This book comes from my years of teaching and consulting in negotiation.  It’s packed with information which may be somewhat advanced as it’s geared to becoming a truly skilled negotiator. It’s great stuff, if I do say so myself.  I love this book.  I’ve had waiting lists of two years for my MBA negotiation classes and finally this book is available to everyone.  It just takes a little searching, which fortunately I did recently after reading an e-mail from the Author’s Guild about how long publishers hold onto book rights (35 years after the author’s death or more) keeping authors from getting their books out there.  The Skilled Negotiator has recently found its way out there via Wiley, so long in the shadow of its academic version for far more money.  Take a look!  Hope you enjoy it!

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Back on the Hillary Media Watch

Today I posted a blog on Huffington Post about the return of gender insults perpetrated upon Hillary Clinton — this time particularly by CNN’s Gloria Borger. As a communication professor and researcher, I’m always intrigued by how words are used to shape our perceptions.  As a woman, I’m also particularly attuned to how those words are used to keep us from senior positions in business and equal pay.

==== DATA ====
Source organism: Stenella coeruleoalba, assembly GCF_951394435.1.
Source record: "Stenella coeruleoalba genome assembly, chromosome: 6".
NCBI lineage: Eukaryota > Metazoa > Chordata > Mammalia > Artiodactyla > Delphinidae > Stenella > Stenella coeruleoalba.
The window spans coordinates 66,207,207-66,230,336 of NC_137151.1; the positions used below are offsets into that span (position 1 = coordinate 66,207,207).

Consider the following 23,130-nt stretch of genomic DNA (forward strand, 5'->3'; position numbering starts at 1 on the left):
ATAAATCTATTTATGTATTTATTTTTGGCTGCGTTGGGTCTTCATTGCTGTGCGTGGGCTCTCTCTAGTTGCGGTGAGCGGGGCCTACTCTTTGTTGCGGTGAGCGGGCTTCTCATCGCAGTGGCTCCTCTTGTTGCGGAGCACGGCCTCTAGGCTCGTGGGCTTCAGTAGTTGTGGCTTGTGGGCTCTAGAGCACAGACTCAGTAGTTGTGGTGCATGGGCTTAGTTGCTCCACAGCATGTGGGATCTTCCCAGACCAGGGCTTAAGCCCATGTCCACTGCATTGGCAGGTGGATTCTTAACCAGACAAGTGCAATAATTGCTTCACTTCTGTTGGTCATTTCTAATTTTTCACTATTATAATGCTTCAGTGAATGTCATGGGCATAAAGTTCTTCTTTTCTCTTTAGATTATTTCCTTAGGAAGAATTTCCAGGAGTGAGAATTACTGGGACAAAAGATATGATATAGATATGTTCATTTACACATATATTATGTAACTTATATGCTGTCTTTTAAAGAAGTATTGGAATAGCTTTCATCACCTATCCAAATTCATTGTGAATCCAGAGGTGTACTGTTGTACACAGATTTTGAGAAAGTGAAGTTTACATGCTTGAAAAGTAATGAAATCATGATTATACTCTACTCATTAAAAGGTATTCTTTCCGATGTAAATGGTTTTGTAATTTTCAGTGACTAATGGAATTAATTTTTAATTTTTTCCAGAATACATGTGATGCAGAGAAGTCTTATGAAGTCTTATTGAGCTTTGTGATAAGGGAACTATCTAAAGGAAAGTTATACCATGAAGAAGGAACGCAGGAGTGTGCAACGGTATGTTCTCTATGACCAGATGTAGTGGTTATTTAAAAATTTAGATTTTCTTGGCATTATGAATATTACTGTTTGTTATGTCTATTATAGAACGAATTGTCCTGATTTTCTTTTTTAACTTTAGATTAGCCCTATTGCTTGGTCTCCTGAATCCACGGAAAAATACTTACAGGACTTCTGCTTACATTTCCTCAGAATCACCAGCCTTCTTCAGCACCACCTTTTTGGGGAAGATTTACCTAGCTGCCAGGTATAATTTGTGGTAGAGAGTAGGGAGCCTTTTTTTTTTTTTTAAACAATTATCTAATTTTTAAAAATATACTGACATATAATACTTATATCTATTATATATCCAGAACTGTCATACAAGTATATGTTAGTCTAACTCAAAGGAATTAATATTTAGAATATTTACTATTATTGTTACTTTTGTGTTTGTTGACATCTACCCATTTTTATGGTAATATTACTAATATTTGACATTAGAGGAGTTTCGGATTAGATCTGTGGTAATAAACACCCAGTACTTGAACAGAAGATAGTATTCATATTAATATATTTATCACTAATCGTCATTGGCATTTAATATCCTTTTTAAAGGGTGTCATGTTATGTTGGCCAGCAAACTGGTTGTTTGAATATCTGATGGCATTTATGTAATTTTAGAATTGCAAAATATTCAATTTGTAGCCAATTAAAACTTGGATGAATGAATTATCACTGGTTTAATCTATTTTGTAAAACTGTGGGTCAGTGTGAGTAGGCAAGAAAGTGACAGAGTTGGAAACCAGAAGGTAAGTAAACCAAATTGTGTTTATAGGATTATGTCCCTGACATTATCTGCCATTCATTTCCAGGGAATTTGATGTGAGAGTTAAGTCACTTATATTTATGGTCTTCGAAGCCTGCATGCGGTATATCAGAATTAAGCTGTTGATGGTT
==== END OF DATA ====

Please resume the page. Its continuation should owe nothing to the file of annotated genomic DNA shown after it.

Words are weak vehicles of meaning at times.  We use them quickly and sometimes find that they haven’t conveyed our intentions.  But they are also weapons when employed by those who are inclined to manipulation.  In The Secret Handshake and my other books, I look at how easy it is to “poison a well” at work.  When it comes to women, that poisoning is readily accomplished in some arenas merely by calling up negative associations that have taken root — usually by not being quickly and adequately challenged.

In They Don’t Get It, Do They? I wrote about how women are labeled at work.  My view: “It’s going to happen, so you might as well have some input.”  By that, I mean it’s important when a word is used, intentionally or unintentionally, in a manner that disparages you or your work that it doesn’t stick.   Words can be altered along with impressions. If someone says, “You’re stubborn,” you are at a choice point in conversation. What are other ways to describe the characteristics one person might refer to as stubborn? Here are a few:  persistent, determined, and committed.  “Yes.  I was persistent” is a response that turns something negative into a positive.

The Huffpo blog is about how some “journalists” use words they know are disparaging of women to describe Hillary Clinton.  Not only do such words repeated over time come to be ‘attached’ to her, they’re distortions of who she is as a person and presidential candidate. Whether in our own lives or observing the labeling of women running for political office, it’s important to be aware of how words and phrases damaging to women’s credibility are employed.  If a woman isn’t going to win in 2016, at least it should be because she wasn’t the right person for the job — not because she was constantly labeled in gratuitous ways and we just didn’t bother to inform the press that we noticed.

Posted in Choice Points, Comebacks, Politics | 4 Comments